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    1. Thank you so much for reviving the Action Plus title. I’m nicking it at the first available opportunity. It’s a shame you didn’t enjoy the book, though... you need to be that fella who writes the column at CBR about reading comics for free at the comic shop. I don’t think he ever actually gives them a plug!

      I was looking back at old Avengers and Captain America stories on Marvel Unlimited and boy, was Cap full of angst. Captain Storm’s not THAT bad!

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  3. I liked this book. The first story by Tomasi and Gleason is a wonderful coda to their work. The last scene is a 'turn off the lights and close the door' moment which is a wonderful metaphor to the end of Rebirth. That scene also highlights the strong Lois from this run, something we better continue to see.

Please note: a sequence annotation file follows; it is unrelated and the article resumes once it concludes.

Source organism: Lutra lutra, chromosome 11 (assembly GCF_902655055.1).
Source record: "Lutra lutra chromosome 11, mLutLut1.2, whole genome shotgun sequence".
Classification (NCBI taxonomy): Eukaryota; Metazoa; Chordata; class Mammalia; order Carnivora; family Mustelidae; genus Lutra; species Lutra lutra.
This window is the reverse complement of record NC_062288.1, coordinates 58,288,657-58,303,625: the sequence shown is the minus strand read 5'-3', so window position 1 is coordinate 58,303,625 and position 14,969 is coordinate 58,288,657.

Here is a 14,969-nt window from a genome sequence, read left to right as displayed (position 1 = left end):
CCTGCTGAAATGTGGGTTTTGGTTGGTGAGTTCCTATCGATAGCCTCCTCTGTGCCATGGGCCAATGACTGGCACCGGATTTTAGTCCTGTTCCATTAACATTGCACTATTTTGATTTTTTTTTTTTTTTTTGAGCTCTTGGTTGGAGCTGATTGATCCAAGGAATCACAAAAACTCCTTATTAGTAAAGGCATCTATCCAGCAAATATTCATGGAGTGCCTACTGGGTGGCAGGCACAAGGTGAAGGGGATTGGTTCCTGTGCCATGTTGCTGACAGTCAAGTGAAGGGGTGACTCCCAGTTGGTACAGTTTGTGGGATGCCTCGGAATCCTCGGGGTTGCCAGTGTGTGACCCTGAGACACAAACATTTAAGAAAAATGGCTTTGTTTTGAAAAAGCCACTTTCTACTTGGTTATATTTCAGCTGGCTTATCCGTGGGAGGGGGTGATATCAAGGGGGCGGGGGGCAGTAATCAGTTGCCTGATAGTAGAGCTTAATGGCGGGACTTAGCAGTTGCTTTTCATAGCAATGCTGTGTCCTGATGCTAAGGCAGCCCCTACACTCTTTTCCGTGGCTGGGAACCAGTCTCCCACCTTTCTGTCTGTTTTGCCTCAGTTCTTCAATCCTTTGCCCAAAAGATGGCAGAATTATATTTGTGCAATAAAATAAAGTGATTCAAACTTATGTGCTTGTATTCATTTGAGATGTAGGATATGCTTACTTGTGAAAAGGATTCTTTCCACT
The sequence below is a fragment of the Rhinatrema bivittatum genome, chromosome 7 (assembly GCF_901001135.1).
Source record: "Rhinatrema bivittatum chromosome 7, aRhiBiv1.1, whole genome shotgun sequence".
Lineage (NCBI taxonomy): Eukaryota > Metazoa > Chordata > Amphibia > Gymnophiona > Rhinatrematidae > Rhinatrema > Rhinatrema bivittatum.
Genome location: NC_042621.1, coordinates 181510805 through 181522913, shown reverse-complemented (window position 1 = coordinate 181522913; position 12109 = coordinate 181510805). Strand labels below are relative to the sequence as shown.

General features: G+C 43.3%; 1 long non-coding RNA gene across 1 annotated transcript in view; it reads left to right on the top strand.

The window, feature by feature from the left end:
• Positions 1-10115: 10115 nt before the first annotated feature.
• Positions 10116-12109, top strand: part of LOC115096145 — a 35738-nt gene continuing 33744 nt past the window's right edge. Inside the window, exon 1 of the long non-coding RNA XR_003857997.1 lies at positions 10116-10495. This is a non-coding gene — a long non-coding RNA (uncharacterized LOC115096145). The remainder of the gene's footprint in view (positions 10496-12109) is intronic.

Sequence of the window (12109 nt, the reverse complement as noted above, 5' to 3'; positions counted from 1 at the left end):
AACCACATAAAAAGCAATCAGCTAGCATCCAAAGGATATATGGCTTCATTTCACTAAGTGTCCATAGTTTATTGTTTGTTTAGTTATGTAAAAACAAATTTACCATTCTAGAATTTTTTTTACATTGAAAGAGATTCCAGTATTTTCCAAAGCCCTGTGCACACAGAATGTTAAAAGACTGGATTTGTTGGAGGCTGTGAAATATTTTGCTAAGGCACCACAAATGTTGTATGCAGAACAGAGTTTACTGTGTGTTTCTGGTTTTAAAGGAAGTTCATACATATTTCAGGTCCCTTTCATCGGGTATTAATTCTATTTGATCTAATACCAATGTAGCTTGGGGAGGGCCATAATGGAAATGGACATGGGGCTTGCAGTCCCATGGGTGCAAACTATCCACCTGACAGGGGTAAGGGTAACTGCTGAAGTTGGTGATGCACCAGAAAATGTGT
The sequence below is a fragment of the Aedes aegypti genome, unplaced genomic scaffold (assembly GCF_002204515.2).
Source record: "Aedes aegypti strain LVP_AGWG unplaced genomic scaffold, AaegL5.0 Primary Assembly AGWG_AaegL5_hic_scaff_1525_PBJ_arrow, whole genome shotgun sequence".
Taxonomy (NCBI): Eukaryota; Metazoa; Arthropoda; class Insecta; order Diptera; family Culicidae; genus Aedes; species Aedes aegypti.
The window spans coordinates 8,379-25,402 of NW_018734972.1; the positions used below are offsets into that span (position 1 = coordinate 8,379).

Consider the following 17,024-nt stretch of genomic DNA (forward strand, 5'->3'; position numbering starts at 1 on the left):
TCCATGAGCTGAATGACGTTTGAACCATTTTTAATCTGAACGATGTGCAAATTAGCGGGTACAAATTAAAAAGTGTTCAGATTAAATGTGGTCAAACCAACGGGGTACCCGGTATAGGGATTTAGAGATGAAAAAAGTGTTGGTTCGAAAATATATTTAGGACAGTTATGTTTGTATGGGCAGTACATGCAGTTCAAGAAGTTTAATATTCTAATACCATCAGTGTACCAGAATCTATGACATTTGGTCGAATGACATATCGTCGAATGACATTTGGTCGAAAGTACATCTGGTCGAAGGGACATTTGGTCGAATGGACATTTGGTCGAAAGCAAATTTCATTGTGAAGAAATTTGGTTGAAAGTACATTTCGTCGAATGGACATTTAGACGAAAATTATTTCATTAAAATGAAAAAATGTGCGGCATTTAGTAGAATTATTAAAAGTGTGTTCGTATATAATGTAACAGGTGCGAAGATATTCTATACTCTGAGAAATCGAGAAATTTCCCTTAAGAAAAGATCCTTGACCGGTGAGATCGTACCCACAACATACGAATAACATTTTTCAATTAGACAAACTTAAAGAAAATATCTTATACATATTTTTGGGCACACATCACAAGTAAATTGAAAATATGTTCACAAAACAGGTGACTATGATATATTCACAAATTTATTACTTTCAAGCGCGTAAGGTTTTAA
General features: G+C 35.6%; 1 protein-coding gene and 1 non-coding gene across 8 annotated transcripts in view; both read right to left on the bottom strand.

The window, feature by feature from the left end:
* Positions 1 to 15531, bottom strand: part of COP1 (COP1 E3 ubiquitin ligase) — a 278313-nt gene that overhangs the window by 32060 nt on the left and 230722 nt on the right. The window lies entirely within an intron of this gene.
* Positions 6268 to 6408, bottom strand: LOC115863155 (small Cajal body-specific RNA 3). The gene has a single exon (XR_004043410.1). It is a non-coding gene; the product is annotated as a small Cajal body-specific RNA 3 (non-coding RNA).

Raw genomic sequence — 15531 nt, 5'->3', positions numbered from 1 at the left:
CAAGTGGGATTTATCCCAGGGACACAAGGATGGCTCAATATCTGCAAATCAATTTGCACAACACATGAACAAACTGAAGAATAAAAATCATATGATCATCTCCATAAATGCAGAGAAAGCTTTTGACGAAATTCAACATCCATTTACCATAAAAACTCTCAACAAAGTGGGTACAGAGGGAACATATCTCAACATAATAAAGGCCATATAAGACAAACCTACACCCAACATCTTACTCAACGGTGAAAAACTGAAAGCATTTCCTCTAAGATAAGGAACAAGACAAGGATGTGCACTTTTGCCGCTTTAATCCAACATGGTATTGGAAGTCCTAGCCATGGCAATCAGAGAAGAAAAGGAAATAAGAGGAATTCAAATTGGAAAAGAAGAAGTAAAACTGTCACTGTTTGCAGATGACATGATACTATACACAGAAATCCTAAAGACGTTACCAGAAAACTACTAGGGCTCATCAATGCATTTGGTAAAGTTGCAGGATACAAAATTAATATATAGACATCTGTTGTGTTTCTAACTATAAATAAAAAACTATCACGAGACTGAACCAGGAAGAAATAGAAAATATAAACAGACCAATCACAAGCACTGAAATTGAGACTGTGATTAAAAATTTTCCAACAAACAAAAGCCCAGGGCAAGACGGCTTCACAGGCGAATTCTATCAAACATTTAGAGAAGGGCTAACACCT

And I don't mind the right use of sepia-toned Pa Kent moments. But that moment in the Russell story seemed like a nice afterthought to the learning moments in the first story. Let's face it ... Clark here is the new Pa Kent, doling out wisdom to a super-powered son. The cycle continues.

    I'll miss Tomasi and Gleason working with these characters. Bendis better bring the fire.

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    1. I don’t think Jon has called Clark ‘Pa’ yet. I’d love that.

      (And anyone who wants more of Anj’s thoughts on this issue - and lots more besides -can pop along to his excellent blog, Supergirl’s Comic Box Commentary.)

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  4. Flynn is an amazing writer with a deep love of continuity but not choking you with it he uses it to enhance a story